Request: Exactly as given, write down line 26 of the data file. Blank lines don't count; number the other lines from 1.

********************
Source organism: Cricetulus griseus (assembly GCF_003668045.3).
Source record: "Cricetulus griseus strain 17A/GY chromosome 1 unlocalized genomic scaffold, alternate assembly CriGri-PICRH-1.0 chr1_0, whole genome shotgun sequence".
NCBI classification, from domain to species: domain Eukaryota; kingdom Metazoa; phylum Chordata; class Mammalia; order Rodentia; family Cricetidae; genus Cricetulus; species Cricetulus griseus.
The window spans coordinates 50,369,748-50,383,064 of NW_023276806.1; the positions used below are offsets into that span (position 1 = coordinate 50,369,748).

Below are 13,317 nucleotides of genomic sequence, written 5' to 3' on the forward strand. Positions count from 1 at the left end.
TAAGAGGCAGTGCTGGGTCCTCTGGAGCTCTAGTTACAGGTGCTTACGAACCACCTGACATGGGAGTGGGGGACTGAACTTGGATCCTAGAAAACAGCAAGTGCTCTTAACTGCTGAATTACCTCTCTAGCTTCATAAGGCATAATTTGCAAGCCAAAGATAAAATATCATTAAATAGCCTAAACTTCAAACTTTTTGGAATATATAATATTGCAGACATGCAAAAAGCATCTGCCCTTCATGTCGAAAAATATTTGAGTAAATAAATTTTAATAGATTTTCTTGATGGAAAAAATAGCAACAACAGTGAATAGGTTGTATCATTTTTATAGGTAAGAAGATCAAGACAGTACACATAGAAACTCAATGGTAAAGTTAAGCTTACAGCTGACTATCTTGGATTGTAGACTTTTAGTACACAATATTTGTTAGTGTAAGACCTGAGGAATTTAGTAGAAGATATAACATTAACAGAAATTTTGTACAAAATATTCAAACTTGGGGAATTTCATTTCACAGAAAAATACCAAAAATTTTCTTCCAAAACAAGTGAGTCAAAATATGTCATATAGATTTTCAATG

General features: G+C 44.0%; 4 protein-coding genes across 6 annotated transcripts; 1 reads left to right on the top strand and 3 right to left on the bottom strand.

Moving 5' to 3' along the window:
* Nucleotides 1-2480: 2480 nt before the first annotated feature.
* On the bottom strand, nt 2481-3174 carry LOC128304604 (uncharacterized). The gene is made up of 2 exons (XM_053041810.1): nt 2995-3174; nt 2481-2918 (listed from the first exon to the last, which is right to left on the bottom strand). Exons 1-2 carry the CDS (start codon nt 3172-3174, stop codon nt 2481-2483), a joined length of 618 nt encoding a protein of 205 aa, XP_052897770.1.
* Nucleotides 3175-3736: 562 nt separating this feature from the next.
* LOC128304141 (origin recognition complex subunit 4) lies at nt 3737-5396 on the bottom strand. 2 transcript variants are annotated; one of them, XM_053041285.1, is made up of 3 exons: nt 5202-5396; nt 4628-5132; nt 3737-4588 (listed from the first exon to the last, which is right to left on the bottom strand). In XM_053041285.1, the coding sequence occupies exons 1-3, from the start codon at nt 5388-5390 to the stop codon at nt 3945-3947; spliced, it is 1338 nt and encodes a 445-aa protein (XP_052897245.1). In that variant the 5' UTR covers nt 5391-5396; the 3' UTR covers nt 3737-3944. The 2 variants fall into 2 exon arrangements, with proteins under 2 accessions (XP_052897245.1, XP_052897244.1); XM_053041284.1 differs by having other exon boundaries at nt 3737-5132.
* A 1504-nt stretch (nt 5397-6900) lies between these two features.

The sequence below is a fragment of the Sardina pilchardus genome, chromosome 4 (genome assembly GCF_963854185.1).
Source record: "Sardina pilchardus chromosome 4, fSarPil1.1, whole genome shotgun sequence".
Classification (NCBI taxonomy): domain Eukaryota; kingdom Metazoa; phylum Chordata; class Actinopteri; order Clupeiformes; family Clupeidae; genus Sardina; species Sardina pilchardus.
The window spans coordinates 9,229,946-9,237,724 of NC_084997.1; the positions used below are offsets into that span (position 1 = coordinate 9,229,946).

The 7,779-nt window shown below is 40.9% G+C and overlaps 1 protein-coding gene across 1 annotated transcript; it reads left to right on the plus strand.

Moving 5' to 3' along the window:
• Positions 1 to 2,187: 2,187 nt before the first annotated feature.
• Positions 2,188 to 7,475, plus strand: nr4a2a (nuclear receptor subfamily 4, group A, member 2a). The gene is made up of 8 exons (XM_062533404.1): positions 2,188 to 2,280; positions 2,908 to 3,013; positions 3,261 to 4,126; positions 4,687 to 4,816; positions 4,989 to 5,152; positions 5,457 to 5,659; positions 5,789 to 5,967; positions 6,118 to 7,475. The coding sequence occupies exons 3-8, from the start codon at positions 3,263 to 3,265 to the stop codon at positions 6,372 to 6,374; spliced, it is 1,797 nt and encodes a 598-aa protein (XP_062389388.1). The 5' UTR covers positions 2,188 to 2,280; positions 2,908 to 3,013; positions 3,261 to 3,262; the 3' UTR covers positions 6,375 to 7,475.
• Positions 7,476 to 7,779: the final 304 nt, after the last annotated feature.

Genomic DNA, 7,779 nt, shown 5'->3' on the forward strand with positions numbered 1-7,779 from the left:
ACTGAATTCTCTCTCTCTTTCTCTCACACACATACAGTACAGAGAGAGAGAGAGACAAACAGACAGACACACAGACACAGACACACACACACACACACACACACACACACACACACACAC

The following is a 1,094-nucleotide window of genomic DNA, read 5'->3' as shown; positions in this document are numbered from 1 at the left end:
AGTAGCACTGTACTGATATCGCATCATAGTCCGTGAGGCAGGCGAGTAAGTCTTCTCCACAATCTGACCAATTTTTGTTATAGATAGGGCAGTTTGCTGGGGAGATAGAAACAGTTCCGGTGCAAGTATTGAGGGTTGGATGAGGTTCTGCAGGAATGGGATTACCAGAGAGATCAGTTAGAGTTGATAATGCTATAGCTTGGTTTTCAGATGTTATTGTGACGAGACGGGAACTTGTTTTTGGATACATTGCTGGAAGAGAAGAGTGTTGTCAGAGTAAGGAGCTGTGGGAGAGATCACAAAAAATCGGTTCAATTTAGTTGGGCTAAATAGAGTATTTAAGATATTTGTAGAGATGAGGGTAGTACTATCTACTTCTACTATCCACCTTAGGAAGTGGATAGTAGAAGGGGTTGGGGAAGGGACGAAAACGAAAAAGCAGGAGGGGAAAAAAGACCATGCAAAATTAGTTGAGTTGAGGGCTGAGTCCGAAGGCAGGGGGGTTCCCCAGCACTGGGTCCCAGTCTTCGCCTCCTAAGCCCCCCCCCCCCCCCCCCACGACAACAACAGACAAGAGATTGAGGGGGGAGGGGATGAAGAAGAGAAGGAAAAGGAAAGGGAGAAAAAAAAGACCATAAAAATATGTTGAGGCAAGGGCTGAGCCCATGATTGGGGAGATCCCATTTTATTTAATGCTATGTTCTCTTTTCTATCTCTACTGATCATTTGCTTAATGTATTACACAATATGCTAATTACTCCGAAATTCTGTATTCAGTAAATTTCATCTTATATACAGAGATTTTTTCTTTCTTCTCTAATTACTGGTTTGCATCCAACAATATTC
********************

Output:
AGTAGCACTGTACTGATATCGCATCATAGTCCGTGAGGCAGGCGAGTAAGTCTTCTCCACAATCTGACCAATTTTTGTTATAGATAGGGCAGTTTGCTGGGGAGATAGAAACAGTTCCGGTGCAAGTATTGAGGGTTGGATGAGGTTCTGCAGGAATGGGATTACCAGAGAGATCAGTTAGAGTTGATAATGCTATAGCTTGGTTTTCAGATGTTATTGTGACGAGACGGGAACTTGTTTTTGGATACATTGCTGGAAGAGAAGAGTGTTGTCAGAGTAAGGAGCTGTGGGAGAGATCACAAAAAATCGGTTCAATTTAGTTGGGCTAAATAGAGTATTTAAGATATTTGTAGAGATGAGGGTAGTACTATCTACTTCTACTATCCACCTTAGGAAGTGGATAGTAGAAGGGGTTGGGGAAGGGACGAAAACGAAAAAGCAGGAGGGGAAAAAAGACCATGCAAAATTAGTTGAGTTGAGGGCTGAGTCCGAAGGCAGGGGGGTTCCCCAGCACTGGGTCCCAGTCTTCGCCTCCTAAGCCCCCCCCCCCCCCCCCCACGACAACAACAGACAAGAGATTGAGGGGGGAGGGGATGAAGAAGAGAAGGAAAAGGAAAGGGAGAAAAAAAAGACCATAAAAATATGTTGAGGCAAGGGCTGAGCCCATGATTGGGGAGATCCCATTTTATTTAATGCTATGTTCTCTTTTCTATCTCTACTGATCATTTGCTTAATGTATTACACAATATGCTAATTACTCCGAAATTCTGTATTCAGTAAATTTCATCTTATATACAGAGATTTTTTCTTTCTTCTCTAATTACTGGTTTGCATCCAACAATATTC